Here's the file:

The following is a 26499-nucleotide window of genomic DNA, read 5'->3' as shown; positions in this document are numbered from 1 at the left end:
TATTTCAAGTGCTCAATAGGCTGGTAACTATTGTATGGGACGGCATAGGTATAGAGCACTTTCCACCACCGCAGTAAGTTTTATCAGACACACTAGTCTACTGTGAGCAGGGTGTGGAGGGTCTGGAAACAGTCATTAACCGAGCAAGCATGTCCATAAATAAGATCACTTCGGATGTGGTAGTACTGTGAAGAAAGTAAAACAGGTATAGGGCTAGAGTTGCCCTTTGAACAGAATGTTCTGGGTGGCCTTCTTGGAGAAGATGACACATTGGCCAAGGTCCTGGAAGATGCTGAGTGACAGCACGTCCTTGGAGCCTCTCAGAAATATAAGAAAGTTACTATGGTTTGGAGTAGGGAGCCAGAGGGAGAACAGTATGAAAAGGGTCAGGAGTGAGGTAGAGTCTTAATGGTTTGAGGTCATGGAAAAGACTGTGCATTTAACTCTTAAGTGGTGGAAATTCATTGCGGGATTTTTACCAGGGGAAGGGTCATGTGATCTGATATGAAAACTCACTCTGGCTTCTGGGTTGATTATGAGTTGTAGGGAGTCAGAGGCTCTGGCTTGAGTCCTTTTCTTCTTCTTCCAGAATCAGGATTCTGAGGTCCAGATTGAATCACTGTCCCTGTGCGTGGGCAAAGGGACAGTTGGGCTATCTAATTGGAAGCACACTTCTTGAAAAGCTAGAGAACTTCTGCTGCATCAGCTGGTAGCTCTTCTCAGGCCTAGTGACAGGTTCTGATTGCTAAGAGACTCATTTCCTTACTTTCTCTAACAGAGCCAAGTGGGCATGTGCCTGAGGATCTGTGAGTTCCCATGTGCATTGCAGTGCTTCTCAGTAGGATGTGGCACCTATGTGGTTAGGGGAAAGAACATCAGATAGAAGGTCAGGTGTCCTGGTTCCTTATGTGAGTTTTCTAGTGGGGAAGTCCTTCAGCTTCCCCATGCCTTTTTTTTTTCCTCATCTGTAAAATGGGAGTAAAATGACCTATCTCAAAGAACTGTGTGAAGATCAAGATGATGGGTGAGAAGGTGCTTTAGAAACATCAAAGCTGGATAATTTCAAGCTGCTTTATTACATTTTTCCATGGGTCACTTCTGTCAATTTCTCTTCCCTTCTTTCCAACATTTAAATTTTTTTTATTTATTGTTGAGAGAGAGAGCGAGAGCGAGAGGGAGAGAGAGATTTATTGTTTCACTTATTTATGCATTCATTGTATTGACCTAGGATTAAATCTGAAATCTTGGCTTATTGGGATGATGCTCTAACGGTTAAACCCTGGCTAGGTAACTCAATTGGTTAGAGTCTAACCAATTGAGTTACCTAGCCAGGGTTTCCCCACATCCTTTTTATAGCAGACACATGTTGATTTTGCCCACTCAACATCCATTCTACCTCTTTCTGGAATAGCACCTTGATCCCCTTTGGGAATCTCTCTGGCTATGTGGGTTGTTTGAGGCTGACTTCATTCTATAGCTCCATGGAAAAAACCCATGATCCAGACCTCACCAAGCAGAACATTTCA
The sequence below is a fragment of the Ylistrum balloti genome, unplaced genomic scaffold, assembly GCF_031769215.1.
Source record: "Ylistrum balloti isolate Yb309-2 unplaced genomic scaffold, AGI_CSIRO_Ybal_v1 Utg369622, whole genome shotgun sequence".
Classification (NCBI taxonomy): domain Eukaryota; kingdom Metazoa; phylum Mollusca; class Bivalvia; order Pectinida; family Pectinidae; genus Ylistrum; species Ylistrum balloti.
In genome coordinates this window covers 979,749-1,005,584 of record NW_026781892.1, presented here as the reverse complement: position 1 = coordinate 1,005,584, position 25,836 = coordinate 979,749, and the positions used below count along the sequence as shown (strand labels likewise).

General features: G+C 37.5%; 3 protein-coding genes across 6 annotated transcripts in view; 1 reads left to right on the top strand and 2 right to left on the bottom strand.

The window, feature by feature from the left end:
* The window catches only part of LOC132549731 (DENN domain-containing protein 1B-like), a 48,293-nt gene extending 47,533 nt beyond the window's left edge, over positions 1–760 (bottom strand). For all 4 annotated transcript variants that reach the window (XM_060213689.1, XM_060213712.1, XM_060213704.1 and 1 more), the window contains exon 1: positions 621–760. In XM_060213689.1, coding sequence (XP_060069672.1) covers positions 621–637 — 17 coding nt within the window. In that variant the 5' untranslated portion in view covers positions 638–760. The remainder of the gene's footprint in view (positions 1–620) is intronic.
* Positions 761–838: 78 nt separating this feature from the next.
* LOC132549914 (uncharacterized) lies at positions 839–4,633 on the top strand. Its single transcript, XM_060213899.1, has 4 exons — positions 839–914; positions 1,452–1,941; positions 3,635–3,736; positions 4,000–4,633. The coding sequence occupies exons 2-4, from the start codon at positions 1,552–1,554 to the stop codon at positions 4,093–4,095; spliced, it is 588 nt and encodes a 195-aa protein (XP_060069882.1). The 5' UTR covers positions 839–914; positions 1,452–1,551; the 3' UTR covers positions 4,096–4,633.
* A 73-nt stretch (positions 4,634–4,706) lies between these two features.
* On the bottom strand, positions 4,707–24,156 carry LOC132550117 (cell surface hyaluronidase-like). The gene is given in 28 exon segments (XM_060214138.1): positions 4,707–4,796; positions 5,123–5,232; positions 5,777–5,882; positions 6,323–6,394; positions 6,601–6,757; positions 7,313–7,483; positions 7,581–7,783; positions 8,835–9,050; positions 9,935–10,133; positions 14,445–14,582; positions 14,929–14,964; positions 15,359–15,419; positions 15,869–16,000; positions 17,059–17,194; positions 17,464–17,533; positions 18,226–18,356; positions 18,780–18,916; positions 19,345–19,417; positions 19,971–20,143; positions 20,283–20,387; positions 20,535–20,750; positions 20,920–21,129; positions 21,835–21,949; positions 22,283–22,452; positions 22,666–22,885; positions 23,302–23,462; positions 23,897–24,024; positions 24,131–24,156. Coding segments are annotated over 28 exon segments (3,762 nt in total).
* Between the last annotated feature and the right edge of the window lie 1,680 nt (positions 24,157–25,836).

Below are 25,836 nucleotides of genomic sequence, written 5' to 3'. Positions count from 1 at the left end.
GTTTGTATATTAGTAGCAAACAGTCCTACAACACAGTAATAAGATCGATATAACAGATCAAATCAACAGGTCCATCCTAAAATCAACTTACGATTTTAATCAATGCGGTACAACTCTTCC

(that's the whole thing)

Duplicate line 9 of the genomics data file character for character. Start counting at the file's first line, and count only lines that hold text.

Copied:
* The window catches only part of LOC132549731 (DENN domain-containing protein 1B-like), a 48,293-nt gene extending 47,533 nt beyond the window's left edge, over positions 1–760 (bottom strand). For all 4 annotated transcript variants that reach the window (XM_060213689.1, XM_060213712.1, XM_060213704.1 and 1 more), the window contains exon 1: positions 621–760. In XM_060213689.1, coding sequence (XP_060069672.1) covers positions 621–637 — 17 coding nt within the window. In that variant the 5' untranslated portion in view covers positions 638–760. The remainder of the gene's footprint in view (positions 1–620) is intronic.